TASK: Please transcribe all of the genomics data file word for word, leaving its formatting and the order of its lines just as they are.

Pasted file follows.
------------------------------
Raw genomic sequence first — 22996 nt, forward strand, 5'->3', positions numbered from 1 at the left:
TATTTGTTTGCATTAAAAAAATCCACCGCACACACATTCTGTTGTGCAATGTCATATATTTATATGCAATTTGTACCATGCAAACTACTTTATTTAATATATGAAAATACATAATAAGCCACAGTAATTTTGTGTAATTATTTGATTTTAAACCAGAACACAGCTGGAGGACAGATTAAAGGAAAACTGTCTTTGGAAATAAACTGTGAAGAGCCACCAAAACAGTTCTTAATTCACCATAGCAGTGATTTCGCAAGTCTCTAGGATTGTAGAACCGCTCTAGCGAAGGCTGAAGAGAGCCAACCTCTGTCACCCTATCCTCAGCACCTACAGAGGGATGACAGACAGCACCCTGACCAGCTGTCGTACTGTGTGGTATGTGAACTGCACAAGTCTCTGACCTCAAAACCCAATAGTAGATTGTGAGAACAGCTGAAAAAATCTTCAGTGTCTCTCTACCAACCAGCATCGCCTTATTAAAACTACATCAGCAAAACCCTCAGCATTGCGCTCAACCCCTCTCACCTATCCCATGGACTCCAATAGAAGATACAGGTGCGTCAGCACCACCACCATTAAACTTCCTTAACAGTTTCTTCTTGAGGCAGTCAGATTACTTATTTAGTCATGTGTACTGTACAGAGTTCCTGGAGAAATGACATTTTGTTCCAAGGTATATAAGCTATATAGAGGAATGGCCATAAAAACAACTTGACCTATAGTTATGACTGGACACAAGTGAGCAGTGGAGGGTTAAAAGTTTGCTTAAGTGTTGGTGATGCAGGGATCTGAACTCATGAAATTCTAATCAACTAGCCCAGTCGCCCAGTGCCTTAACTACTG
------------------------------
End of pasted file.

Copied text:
Raw genomic sequence first — 22996 nt, forward strand, 5'->3', positions numbered from 1 at the left:
TATTTGTTTGCATTAAAAAAATCCACCGCACACACATTCTGTTGTGCAATGTCATATATTTATATGCAATTTGTACCATGCAAACTACTTTATTTAATATATGAAAATACATAATAAGCCACAGTAATTTTGTGTAATTATTTGATTTTAAACCAGAACACAGCTGGAGGACAGATTAAAGGAAAACTGTCTTTGGAAATAAACTGTGAAGAGCCACCAAAACAGTTCTTAATTCACCATAGCAGTGATTTCGCAAGTCTCTAGGATTGTAGAACCGCTCTAGCGAAGGCTGAAGAGAGCCAACCTCTGTCACCCTATCCTCAGCACCTACAGAGGGATGACAGACAGCACCCTGACCAGCTGTCGTACTGTGTGGTATGTGAACTGCACAAGTCTCTGACCTCAAAACCCAATAGTAGATTGTGAGAACAGCTGAAAAAATCTTCAGTGTCTCTCTACCAACCAGCATCGCCTTATTAAAACTACATCAGCAAAACCCTCAGCATTGCGCTCAACCCCTCTCACCTATCCCATGGACTCCAATAGAAGATACAGGTGCGTCAGCACCACCACCATTAAACTTCCTTAACAGTTTCTTCTTGAGGCAGTCAGATTACTTATTTAGTCATGTGTACTGTACAGAGTTCCTGGAGAAATGACATTTTGTTCCAAGGTATATAAGCTATATAGAGGAATGGCCATAAAAACAACTTGACCTATAGTTATGACTGGACACAAGTGAGCAGTGGAGGGTTAAAAGTTTGCTTAAGTGTTGGTGATGCAGGGATCTGAACTCATGAAATTCTAATCAACTAGCCCAGTCGCCCAGTGCCTTAACTACTG